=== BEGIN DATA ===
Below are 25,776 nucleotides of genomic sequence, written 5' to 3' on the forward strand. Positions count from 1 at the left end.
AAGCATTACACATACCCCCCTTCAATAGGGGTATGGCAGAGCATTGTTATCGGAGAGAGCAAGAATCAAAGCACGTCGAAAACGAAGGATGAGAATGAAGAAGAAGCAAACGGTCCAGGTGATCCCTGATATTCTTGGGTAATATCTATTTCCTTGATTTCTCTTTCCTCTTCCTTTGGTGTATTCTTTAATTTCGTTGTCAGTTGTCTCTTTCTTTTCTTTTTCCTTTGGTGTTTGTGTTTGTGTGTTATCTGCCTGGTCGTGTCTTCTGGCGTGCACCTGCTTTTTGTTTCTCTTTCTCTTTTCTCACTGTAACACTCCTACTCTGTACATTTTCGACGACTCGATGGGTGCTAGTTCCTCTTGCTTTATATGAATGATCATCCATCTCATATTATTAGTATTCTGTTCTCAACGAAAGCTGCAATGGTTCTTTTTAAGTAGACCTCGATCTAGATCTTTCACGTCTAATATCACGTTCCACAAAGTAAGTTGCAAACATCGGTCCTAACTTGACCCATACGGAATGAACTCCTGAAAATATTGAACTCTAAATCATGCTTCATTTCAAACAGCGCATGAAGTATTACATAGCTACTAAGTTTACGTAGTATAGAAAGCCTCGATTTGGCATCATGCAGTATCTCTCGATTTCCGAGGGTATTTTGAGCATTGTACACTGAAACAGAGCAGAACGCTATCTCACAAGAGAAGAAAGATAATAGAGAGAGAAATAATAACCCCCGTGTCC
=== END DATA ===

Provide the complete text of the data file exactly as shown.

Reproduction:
Below are 25,776 nucleotides of genomic sequence, written 5' to 3' on the forward strand. Positions count from 1 at the left end.
AAGCATTACACATACCCCCCTTCAATAGGGGTATGGCAGAGCATTGTTATCGGAGAGAGCAAGAATCAAAGCACGTCGAAAACGAAGGATGAGAATGAAGAAGAAGCAAACGGTCCAGGTGATCCCTGATATTCTTGGGTAATATCTATTTCCTTGATTTCTCTTTCCTCTTCCTTTGGTGTATTCTTTAATTTCGTTGTCAGTTGTCTCTTTCTTTTCTTTTTCCTTTGGTGTTTGTGTTTGTGTGTTATCTGCCTGGTCGTGTCTTCTGGCGTGCACCTGCTTTTTGTTTCTCTTTCTCTTTTCTCACTGTAACACTCCTACTCTGTACATTTTCGACGACTCGATGGGTGCTAGTTCCTCTTGCTTTATATGAATGATCATCCATCTCATATTATTAGTATTCTGTTCTCAACGAAAGCTGCAATGGTTCTTTTTAAGTAGACCTCGATCTAGATCTTTCACGTCTAATATCACGTTCCACAAAGTAAGTTGCAAACATCGGTCCTAACTTGACCCATACGGAATGAACTCCTGAAAATATTGAACTCTAAATCATGCTTCATTTCAAACAGCGCATGAAGTATTACATAGCTACTAAGTTTACGTAGTATAGAAAGCCTCGATTTGGCATCATGCAGTATCTCTCGATTTCCGAGGGTATTTTGAGCATTGTACACTGAAACAGAGCAGAACGCTATCTCACAAGAGAAGAAAGATAATAGAGAGAGAAATAATAACCCCCGTGTCC